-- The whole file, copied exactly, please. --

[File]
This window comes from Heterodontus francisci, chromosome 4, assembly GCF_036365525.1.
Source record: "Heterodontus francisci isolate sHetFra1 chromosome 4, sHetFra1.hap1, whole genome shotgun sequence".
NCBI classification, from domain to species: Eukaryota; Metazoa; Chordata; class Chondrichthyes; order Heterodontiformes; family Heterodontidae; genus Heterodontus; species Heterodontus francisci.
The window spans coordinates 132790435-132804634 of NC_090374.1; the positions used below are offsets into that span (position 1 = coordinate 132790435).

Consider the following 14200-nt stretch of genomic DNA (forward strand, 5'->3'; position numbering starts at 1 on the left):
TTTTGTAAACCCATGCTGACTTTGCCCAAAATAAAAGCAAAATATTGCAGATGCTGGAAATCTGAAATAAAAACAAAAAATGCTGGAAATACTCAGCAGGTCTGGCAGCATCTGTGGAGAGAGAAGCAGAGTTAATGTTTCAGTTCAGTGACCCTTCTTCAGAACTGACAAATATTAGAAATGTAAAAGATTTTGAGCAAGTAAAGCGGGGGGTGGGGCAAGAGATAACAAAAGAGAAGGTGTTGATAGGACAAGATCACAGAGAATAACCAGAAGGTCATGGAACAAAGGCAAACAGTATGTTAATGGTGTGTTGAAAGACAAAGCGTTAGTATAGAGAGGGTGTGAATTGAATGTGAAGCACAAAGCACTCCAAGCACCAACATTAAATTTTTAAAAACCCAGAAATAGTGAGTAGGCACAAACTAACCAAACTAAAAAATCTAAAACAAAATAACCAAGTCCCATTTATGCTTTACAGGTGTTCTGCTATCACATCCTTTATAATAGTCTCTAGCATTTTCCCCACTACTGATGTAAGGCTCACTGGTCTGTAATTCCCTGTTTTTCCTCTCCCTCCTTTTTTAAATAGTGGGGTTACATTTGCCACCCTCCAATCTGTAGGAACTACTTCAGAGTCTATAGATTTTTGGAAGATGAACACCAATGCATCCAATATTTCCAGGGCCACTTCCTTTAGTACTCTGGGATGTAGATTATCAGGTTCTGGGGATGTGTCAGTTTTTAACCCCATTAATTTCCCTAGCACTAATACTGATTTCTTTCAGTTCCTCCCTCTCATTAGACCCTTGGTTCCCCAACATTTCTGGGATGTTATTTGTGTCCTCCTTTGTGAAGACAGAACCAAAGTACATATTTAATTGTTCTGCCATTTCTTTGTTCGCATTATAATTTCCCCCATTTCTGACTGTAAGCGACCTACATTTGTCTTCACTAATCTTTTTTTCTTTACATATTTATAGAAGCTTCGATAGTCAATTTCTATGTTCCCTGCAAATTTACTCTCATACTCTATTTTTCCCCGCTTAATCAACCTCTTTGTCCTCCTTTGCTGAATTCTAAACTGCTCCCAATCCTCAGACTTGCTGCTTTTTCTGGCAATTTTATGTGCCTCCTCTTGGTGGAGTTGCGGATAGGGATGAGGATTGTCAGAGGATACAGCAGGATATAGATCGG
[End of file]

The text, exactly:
This window comes from Heterodontus francisci, chromosome 4, assembly GCF_036365525.1.
Source record: "Heterodontus francisci isolate sHetFra1 chromosome 4, sHetFra1.hap1, whole genome shotgun sequence".
NCBI classification, from domain to species: Eukaryota; Metazoa; Chordata; class Chondrichthyes; order Heterodontiformes; family Heterodontidae; genus Heterodontus; species Heterodontus francisci.
The window spans coordinates 132790435-132804634 of NC_090374.1; the positions used below are offsets into that span (position 1 = coordinate 132790435).

Consider the following 14200-nt stretch of genomic DNA (forward strand, 5'->3'; position numbering starts at 1 on the left):
TTTTGTAAACCCATGCTGACTTTGCCCAAAATAAAAGCAAAATATTGCAGATGCTGGAAATCTGAAATAAAAACAAAAAATGCTGGAAATACTCAGCAGGTCTGGCAGCATCTGTGGAGAGAGAAGCAGAGTTAATGTTTCAGTTCAGTGACCCTTCTTCAGAACTGACAAATATTAGAAATGTAAAAGATTTTGAGCAAGTAAAGCGGGGGGTGGGGCAAGAGATAACAAAAGAGAAGGTGTTGATAGGACAAGATCACAGAGAATAACCAGAAGGTCATGGAACAAAGGCAAACAGTATGTTAATGGTGTGTTGAAAGACAAAGCGTTAGTATAGAGAGGGTGTGAATTGAATGTGAAGCACAAAGCACTCCAAGCACCAACATTAAATTTTTAAAAACCCAGAAATAGTGAGTAGGCACAAACTAACCAAACTAAAAAATCTAAAACAAAATAACCAAGTCCCATTTATGCTTTACAGGTGTTCTGCTATCACATCCTTTATAATAGTCTCTAGCATTTTCCCCACTACTGATGTAAGGCTCACTGGTCTGTAATTCCCTGTTTTTCCTCTCCCTCCTTTTTTAAATAGTGGGGTTACATTTGCCACCCTCCAATCTGTAGGAACTACTTCAGAGTCTATAGATTTTTGGAAGATGAACACCAATGCATCCAATATTTCCAGGGCCACTTCCTTTAGTACTCTGGGATGTAGATTATCAGGTTCTGGGGATGTGTCAGTTTTTAACCCCATTAATTTCCCTAGCACTAATACTGATTTCTTTCAGTTCCTCCCTCTCATTAGACCCTTGGTTCCCCAACATTTCTGGGATGTTATTTGTGTCCTCCTTTGTGAAGACAGAACCAAAGTACATATTTAATTGTTCTGCCATTTCTTTGTTCGCATTATAATTTCCCCCATTTCTGACTGTAAGCGACCTACATTTGTCTTCACTAATCTTTTTTTCTTTACATATTTATAGAAGCTTCGATAGTCAATTTCTATGTTCCCTGCAAATTTACTCTCATACTCTATTTTTCCCCGCTTAATCAACCTCTTTGTCCTCCTTTGCTGAATTCTAAACTGCTCCCAATCCTCAGACTTGCTGCTTTTTCTGGCAATTTTATGTGCCTCCTCTTGGTGGAGTTGCGGATAGGGATGAGGATTGTCAGAGGATACAGCAGGATATAGATCGG